Røsnæsgården (The Roesnaes Farm)
The grounds of Røsnæsgården or Refsnæsgården have probably been used by Kalundborg Castle as pasture farm since the 14th century.
The farm was originally built on the south side of Røsnæs close to Kalundborg Fjord.
Completed in 1815, the current buildings were given the name Hestehavegård (literally: horse garden farm).
The buildings are high up on a plateau more or less in the middle of the grounds.
It was purchased in 1866 by Otto Lawaetz of Schleswig Holstein. He took over meadowland on which half of what he thought were sheep proved to be boulders.
He made a great effort to cultivate the land in accordance with modern principles.
The land was marled, drained and cleared of stones.
On the slopes you will see piles of field stones, many of which have signs of blast holes.
In 1950, the thatched farmhouse and cowshed burned to the ground.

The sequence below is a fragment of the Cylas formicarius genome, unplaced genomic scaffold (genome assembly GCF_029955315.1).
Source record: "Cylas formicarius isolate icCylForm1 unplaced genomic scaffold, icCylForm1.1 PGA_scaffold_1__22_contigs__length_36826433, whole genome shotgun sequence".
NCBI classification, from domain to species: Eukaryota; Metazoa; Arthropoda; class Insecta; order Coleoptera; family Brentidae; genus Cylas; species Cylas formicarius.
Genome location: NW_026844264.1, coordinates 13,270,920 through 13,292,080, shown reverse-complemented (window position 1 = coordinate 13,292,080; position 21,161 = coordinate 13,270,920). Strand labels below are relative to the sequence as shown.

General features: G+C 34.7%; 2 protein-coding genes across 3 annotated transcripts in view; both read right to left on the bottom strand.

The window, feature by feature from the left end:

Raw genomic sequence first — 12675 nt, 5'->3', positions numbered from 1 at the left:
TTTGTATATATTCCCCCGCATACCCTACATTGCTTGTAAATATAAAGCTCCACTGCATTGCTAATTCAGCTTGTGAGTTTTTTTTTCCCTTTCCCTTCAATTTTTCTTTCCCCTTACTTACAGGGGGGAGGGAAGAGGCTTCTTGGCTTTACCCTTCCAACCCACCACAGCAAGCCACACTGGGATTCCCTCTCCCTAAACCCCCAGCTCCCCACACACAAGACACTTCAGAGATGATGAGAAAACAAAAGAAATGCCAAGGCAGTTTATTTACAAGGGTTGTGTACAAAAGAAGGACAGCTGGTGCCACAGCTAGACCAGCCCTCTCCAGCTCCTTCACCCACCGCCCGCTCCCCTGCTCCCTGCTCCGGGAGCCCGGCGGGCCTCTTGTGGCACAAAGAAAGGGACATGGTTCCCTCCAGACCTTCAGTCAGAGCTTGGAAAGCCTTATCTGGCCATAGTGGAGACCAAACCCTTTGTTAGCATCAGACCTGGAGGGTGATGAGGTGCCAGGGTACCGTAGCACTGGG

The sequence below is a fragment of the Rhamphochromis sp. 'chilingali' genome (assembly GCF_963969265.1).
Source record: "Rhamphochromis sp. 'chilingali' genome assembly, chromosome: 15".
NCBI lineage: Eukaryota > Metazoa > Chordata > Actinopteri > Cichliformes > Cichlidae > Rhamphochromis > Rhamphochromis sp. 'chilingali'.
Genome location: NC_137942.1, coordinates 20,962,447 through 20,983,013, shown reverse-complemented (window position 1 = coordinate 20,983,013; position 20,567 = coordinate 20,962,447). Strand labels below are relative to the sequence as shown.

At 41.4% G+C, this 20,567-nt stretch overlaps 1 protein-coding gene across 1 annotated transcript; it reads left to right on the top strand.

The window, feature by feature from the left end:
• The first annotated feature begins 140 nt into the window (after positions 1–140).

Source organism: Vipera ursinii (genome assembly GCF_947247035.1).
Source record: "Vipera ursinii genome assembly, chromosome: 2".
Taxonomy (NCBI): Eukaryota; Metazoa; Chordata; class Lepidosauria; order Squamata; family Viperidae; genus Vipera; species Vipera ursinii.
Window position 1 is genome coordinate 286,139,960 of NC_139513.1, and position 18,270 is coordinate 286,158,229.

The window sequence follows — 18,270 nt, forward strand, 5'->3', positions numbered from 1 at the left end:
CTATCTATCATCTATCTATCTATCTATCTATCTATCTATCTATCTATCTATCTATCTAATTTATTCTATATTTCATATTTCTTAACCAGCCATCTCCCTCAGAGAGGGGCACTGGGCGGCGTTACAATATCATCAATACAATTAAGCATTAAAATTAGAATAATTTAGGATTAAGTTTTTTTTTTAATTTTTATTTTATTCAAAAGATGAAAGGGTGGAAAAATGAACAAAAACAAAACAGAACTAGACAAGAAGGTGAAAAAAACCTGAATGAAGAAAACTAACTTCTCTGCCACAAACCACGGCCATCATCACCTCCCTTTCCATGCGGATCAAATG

The buildings were rebuilt with tiled roofs.
The cowshed, which used to be where the road now runs, was moved further south to its current location.
The Lawaetz family sold the farm to the Danish state in 1964.
In 1991, the main house was converted into a nature studies school and school camp.
The buildings south of the road are now used as staff accommodation and offices.
Three workers' cottages on the eastern boundary of the farm and the fishermen's cottage, which is rented out as a private summer cottage, also belong to the farm.
The eastern fields are still cultivated, although spreading liquid manure is no longer permitted and only a minimum of fertiliser may be used.
The use of fertilisers on the edges of the fields and around waterholes is prohibited.
The land to the west is permanent pasture which must neither be fertilised nor sprayed, in the hope that the area's flora will spread as the soil becomes impoverished.